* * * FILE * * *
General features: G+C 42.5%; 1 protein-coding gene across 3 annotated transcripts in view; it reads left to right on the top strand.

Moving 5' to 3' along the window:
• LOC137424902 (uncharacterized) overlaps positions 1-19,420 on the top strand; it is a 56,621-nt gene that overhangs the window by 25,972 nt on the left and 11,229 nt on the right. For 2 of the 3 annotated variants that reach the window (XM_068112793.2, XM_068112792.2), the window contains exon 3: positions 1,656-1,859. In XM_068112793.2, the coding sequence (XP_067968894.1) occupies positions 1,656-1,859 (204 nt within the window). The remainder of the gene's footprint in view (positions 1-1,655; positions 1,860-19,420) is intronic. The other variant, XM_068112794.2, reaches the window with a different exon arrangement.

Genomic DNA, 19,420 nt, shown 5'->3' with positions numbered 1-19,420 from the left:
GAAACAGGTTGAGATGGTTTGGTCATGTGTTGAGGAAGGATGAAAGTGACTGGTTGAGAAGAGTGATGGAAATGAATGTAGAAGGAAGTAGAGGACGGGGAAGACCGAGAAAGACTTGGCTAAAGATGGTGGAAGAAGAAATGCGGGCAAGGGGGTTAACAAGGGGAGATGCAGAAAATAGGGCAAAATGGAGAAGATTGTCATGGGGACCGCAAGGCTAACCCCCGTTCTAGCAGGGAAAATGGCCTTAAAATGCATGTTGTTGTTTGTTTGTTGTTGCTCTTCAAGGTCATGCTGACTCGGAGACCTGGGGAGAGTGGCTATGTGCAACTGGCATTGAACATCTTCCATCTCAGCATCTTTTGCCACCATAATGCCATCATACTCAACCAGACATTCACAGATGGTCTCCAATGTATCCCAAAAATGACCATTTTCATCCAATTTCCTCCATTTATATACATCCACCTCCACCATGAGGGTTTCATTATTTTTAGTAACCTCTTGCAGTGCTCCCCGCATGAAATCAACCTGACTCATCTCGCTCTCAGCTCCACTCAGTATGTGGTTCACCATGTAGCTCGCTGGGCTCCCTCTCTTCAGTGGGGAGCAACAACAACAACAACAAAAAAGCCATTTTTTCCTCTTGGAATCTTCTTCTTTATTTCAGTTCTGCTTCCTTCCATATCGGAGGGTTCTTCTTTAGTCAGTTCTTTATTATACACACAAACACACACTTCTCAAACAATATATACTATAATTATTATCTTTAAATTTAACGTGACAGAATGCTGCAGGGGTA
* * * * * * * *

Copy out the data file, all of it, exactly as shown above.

General features: G+C 42.5%; 1 protein-coding gene across 3 annotated transcripts in view; it reads left to right on the top strand.

Moving 5' to 3' along the window:
• LOC137424902 (uncharacterized) overlaps positions 1-19,420 on the top strand; it is a 56,621-nt gene that overhangs the window by 25,972 nt on the left and 11,229 nt on the right. For 2 of the 3 annotated variants that reach the window (XM_068112793.2, XM_068112792.2), the window contains exon 3: positions 1,656-1,859. In XM_068112793.2, the coding sequence (XP_067968894.1) occupies positions 1,656-1,859 (204 nt within the window). The remainder of the gene's footprint in view (positions 1-1,655; positions 1,860-19,420) is intronic. The other variant, XM_068112794.2, reaches the window with a different exon arrangement.

Genomic DNA, 19,420 nt, shown 5'->3' with positions numbered 1-19,420 from the left:
GAAACAGGTTGAGATGGTTTGGTCATGTGTTGAGGAAGGATGAAAGTGACTGGTTGAGAAGAGTGATGGAAATGAATGTAGAAGGAAGTAGAGGACGGGGAAGACCGAGAAAGACTTGGCTAAAGATGGTGGAAGAAGAAATGCGGGCAAGGGGGTTAACAAGGGGAGATGCAGAAAATAGGGCAAAATGGAGAAGATTGTCATGGGGACCGCAAGGCTAACCCCCGTTCTAGCAGGGAAAATGGCCTTAAAATGCATGTTGTTGTTTGTTTGTTGTTGCTCTTCAAGGTCATGCTGACTCGGAGACCTGGGGAGAGTGGCTATGTGCAACTGGCATTGAACATCTTCCATCTCAGCATCTTTTGCCACCATAATGCCATCATACTCAACCAGACATTCACAGATGGTCTCCAATGTATCCCAAAAATGACCATTTTCATCCAATTTCCTCCATTTATATACATCCACCTCCACCATGAGGGTTTCATTATTTTTAGTAACCTCTTGCAGTGCTCCCCGCATGAAATCAACCTGACTCATCTCGCTCTCAGCTCCACTCAGTATGTGGTTCACCATGTAGCTCGCTGGGCTCCCTCTCTTCAGTGGGGAGCAACAACAACAACAACAAAAAAGCCATTTTTTCCTCTTGGAATCTTCTTCTTTATTTCAGTTCTGCTTCCTTCCATATCGGAGGGTTCTTCTTTAGTCAGTTCTTTATTATACACACAAACACACACTTCTCAAACAATATATACTATAATTATTATCTTTAAATTTAACGTGACAGAATGCTGCAGGGGTA